[author: Rita Esposito]

With the US government slow to enact a major federal data privacy policy, the void is being filled by state legislatures and various federal agencies.

Navigating the choppy waters of US federal data privacy policy can be difficult, primarily because a lack of policymaking at the federal level has led to state – rather than federal – legislatures taking the lead on recent consumer privacy laws.

Five US states in particular can be considered leaders: California, Virginia, Utah, Connecticut and Colorado. Although their approaches to data privacy are not identical, the provisions adopted by these five address issues such as information sharing, removal and modification of collected data. Additionally, other pending laws exist in other states.

State law comparisons aside, the lesson here is that state law is enacted in recognition of the fact that consumers want their data privacy protected and they want a legal framework designed to ensure this protection.

On the federal side, things have progressed discontinuously. Although there have been discussions in Congress about potential new legislation — with one or two potential measures showing some prospect — the most recent efforts on Capitol Hill have made little headway over the past two decades, as the issues technology and privacy have become more complex. That leaves executive agencies, such as the Federal Trade Commission (FTC), as the primary official resource for guidance on federal data privacy policy.

The FTC has a long history. Founded in 1915, the FTC’s mission is to protect consumers and promote competition. Following the Privacy Act of 1974, the agency revamped its own records system. One of its best-known document collections is the do not call list, which keeps records of the telephone numbers of people who do not wish to receive telemarketing calls. The FTC also began in the 1970s to enforce the Fair Credit Reporting Act, which governs information collected by credit reporting agencies. Although part of its fair credit regulatory authority was transferred to Consumer Financial Protection Bureau when it was created in the 2010 Dodd-Frank Act, the FTC served for decades as the primary enforcer of privacy laws.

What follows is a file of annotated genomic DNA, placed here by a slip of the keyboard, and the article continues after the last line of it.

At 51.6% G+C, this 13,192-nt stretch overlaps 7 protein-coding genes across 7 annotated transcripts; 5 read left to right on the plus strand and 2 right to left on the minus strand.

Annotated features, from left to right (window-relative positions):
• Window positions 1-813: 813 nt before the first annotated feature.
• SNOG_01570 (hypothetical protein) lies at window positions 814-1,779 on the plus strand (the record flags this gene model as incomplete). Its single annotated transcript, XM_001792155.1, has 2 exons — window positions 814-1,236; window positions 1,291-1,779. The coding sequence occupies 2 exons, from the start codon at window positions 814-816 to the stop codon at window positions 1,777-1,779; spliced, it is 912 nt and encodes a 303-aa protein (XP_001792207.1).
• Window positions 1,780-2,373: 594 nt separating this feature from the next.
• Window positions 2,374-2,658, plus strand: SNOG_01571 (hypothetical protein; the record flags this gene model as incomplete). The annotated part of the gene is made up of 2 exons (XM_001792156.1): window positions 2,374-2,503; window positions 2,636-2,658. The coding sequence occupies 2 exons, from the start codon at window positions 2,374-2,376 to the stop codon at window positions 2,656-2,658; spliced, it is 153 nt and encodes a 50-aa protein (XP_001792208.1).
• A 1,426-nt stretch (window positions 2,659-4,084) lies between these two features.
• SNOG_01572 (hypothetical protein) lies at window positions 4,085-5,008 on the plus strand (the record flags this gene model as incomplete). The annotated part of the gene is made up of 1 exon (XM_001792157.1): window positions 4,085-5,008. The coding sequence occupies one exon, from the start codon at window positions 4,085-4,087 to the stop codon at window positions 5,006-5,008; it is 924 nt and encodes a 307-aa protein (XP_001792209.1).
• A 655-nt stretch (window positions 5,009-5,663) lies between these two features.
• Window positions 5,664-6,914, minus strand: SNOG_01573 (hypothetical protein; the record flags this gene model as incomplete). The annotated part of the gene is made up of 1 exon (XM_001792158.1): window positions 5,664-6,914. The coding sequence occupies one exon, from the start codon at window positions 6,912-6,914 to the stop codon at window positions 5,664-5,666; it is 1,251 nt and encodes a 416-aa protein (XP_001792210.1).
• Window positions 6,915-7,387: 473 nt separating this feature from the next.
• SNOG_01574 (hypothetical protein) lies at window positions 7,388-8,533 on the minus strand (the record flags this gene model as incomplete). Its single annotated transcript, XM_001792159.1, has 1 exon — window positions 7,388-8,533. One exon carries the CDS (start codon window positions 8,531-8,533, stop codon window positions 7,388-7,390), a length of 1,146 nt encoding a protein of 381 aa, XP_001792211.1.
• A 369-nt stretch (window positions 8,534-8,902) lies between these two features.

Businesses can often start at FTC website for guidance from the FTC in evaluating compliance with federal laws. The FTC has additional information covering disciplines such as advertising and marketing, credit and finance, privacy and security; it also covers industry sectors, ranging from funerals to finance, real estate and mortgages. Praising the use of plain language, the FTC strives to help businesses understand and comply with the law. Additionally, the FTC investigates and mitigates privacy incidents; and it has also indexed guidance documents that may clarify policy and offer guidance, although they do not have the force and effect of law behind them.

The FTC also intervenes on international issues, such as disputes over the Privacy Shield Framework. Following an administrative dispute by NTT Global Data Centers which involved non-compliance with EU-US Privacy Data Shieldthe FTC has established four compliance tips for businesses who transferred their consumer data from Europe to the United States. These tips included: I) keep the privacy statements up to date; ii) if you participate, comply with the provisions; iii) maintain certification; and iv) follow withdrawal procedures if withdrawal is chosen.